This bread is a truly different experience due to the high content of olive oil and the large amount of seeds. The texture is not chewy, but rather soft and very moist and the whole bread is flavored by four different kinds of seeds: sesame seeds, sunflower seeds, poppy seeds and flaxseed. The poppy seeds in particular add a fine texture and crunch that you don’t usually find in most breads. We adapted this recipe from Rose Beranbaum’s “Mantovana olive oil bread.” She made a round bread, while we chose to make a torpedo shaped loaf instead.
This bread utilizes the straight dough method, so it’s relatively quick to make. You can also skip step 4 if you’re pressed for time, since the result will still be wonderful without it. We were quite surprised by the end result of this bread – it turned out so soft and moist with good flavor with an almost delicate flavor.
3 tablespoons sesame seeds
3 tablespoons sunflower seeds
3 tablespoons poppy seeds
2 ½ tablespoons cracked flaxseed
1 2/3 cup bread flour
2/3 cup whole wheat flour
¾ teaspoons instant yeast
1 cup plus 2 tablespoons water
¼ cup olive oil
1 1/8 teaspoon salt
1. Toast the sesame seeds and the sunflower seeds in a 325 F degrees oven for about 7 minutes. Combine with poppy seeds and flaxseeds and let cool.
2. flour, the yeast and the seed mixture. Whisk in the salt. Slowly add the water while you stir the To mix the dough by hand, whisk together the bread flour (reserve ¼ cup), the whole wheat dough with a wooden spoon, then add the olive oil. Knead the dough together in the bowl until it comes together, then knead it on a floured surface for 5 minutes to develop the gluten structure. Cover it with an inverted bowl and let rest for 20 minutes. Knead the dough for another 5 minutes until it’s very smooth. Add some additional flour if the dough is sticky.
You can also do this step using a machine. Then, using a dough hook, whisk together the bread flour whole wheat flour, yeast and seed mixture on low. Gradually add the water and the olive oil. Mix for about a minute, then cover with plastic wrap and let rest for about 20 minutes. Add the salt and knead the dough on medium for about 10 minutes.
3. Now, place the dough in a lightly greased 4-quart bowl (or dough rising container). Cover with plastic wrap and let rise until doubled, 1 ½ to 2 hours, ideally in 75 – 80 degrees. (If your kitchen is colder than that, you can put your oven on warm for a minute, then shut it off and leave the dough inside the oven for the rising period).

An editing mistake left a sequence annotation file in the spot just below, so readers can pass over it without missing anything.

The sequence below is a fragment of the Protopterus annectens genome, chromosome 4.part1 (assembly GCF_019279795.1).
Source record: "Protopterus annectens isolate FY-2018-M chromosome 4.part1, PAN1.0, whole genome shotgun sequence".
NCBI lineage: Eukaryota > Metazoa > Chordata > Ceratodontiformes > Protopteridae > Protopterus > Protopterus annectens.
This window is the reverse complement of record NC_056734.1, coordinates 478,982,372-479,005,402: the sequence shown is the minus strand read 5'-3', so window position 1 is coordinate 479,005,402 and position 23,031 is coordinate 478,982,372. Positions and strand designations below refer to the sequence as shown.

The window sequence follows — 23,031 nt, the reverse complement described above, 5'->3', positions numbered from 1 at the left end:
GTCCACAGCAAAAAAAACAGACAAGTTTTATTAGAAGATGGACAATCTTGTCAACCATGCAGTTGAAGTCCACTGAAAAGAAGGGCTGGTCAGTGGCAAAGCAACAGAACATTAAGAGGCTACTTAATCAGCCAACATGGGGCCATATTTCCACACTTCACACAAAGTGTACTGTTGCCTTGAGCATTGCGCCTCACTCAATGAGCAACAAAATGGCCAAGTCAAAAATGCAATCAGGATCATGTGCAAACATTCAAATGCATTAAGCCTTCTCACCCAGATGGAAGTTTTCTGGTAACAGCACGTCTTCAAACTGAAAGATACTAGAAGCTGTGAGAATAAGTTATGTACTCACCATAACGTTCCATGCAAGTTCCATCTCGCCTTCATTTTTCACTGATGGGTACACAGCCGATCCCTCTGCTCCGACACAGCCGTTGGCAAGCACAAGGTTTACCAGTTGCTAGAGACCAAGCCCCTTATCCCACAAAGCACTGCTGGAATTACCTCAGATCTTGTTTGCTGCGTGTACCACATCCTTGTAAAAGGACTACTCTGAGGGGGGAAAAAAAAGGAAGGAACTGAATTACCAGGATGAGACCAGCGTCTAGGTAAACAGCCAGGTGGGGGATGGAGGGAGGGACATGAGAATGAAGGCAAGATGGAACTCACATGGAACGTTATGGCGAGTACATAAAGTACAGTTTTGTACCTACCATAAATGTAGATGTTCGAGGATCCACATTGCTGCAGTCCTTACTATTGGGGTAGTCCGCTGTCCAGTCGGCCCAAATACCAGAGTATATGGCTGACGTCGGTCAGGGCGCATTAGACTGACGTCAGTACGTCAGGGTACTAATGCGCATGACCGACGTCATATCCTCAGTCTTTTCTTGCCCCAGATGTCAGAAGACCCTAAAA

4. Once it’s doubled, scrape it out on a floured surface, give it a business letter turn (stretch the dough out and fold it on top of it a couple of times). Place it in the oiled bowl again, cover with plastic wrap and allow to rest a second time until it’s doubled, about 1 hour.
5. Now, turn the dough on a lightly floured surface, press it down to flatten it slightly. Roll the dough into a rectangle, then shape it into a torpedo shaped loaf. Set it on a lined baking sheet, cover it with oiled plastic wrap and allow to rise until doubled, 1 hour
6. Preheat the oven to 450 degrees (it is recommended that you pre-heat the oven an hour before baking). On the lowest shelf in the oven, place a cast-iron pan or a sheet pan. Above, place a baking stone or a sheet pan..
7. Slash the bread a couple of times then set the sheet onto the hot baking stone. Toss ½ cup of ice cubes into the pan beneath and shut the door immediately. Bake for 5 minutes, then lower the temperature to 400 degrees and continue baking for 20 to 30 minutes until an instant-read thermometer inserted into the center will read about 200 degrees. Halfway through baking, turn it around for even baking and set the bread directly on the stone. Let cool on a wire rack.